In 2009, Clinical Chemistry and Laboratory Medicine published two ‘opinion’ papers, one by myself  and another one by Favaloro , debating the usefulness and longevity of the journal impact factor. At that time, I predicted that journal impact factor will fade away soon, while Dr. Favaloro expressed a different, opposing opinion.
Recently, during the 2012 American Society for Cell Biology meeting, the usefulness of the journal impact factor has been debated . These deliberations led to the preparation of a document known as The San Francisco Declaration of Research Assessment (DORA), which has been sponsored/signed by more than 150 leading scientists and 75 scientific organizations. DORA stipulates that the journal impact factor must not be used as a surrogate measure of the quality of individual research articles, to assess an individual scientist’s contributions, or used in hiring, promotion and funding decisions. The declaration further recommends alternative metrics for evaluating researchers, including citation counts of individual articles. Essentially, these recommendations endorse the central message of my previous editorial , which states that the impact of an individual paper is not necessarily related to the impact factor of the journal that published it.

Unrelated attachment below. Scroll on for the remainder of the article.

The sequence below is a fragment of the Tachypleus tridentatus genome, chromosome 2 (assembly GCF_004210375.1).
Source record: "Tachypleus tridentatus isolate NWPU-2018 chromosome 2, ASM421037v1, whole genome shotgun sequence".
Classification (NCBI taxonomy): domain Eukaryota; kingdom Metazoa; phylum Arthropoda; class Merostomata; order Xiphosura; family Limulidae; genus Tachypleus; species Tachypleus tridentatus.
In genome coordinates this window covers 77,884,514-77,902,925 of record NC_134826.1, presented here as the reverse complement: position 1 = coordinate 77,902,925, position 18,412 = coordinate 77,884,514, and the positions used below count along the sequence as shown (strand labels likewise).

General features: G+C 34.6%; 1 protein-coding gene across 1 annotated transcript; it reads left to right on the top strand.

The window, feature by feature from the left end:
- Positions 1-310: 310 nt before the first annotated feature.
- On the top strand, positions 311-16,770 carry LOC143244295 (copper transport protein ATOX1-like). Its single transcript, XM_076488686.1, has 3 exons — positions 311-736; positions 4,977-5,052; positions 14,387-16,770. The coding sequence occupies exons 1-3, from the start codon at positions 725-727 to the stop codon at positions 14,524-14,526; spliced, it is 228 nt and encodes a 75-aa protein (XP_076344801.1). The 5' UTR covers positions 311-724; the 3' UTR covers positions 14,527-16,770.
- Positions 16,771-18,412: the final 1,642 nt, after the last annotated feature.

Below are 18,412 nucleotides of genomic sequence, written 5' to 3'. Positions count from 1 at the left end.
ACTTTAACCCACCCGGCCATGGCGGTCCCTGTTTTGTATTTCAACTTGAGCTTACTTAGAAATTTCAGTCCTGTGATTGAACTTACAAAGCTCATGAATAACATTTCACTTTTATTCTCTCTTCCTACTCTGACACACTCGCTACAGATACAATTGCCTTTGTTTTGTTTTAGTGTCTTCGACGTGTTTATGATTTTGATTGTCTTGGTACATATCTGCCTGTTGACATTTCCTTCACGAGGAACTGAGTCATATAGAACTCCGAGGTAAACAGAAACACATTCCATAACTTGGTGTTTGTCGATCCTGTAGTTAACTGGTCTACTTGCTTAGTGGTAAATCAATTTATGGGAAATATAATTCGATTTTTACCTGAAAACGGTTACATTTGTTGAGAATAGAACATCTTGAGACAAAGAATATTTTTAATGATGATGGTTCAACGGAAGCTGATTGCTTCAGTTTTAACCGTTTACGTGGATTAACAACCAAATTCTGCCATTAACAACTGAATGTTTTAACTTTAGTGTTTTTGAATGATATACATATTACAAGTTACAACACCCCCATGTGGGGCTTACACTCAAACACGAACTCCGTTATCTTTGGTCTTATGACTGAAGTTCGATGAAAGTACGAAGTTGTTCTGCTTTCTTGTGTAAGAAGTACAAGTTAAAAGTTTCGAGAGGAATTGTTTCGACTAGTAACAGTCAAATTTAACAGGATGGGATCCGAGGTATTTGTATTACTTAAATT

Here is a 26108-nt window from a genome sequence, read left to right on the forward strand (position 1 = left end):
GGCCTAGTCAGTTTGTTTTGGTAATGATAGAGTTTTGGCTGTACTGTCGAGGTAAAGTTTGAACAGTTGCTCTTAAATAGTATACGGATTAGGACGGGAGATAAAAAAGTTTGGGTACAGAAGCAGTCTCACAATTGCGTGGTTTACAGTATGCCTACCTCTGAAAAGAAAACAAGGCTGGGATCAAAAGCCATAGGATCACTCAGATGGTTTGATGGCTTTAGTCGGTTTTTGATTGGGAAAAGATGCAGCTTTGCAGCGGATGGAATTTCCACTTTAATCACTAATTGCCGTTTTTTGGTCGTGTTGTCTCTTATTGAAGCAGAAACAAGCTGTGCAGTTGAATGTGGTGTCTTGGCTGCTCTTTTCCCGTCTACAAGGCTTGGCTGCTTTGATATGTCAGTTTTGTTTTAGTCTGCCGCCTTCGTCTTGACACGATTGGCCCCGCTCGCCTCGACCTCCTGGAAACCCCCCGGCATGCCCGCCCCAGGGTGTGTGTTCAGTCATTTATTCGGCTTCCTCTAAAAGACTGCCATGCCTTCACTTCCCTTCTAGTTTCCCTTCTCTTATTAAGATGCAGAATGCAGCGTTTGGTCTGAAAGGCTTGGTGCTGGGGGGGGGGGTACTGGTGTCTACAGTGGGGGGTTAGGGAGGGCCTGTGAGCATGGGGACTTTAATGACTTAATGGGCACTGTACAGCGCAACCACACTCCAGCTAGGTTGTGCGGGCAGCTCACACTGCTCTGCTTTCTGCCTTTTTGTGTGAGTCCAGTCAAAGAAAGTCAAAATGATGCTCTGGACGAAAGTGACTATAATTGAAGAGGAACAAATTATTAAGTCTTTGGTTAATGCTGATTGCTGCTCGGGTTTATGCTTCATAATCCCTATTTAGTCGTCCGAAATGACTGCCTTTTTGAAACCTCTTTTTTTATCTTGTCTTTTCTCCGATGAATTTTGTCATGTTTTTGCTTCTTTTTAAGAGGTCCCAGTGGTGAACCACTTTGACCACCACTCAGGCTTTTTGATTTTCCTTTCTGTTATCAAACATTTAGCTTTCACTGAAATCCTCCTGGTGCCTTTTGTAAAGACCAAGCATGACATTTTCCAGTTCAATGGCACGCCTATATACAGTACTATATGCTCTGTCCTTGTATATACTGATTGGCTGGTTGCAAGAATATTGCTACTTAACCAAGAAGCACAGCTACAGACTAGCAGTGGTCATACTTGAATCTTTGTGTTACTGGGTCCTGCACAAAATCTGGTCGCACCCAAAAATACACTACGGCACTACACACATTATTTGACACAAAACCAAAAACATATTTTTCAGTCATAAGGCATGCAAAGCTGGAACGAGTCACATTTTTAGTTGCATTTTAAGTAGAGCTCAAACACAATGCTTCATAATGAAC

I believe that the readers of Clinical Chemistry and Laboratory Medicine who have read the previous commentaries on journal impact factor [1, 2], should be interested to look at these latest recommendations (www.ascb.org/SFdeclaration.html).
Conflict of interest statement
Authors’ conflict of interest disclosure: The authors stated that there are no conflicts of interest regarding the publication of this article.
Research funding: None declared.
Employment or leadership: None declared.
Honorarium: None declared.
About the article
Published Online: 2013-08-02
Published in Print: 2013-12-01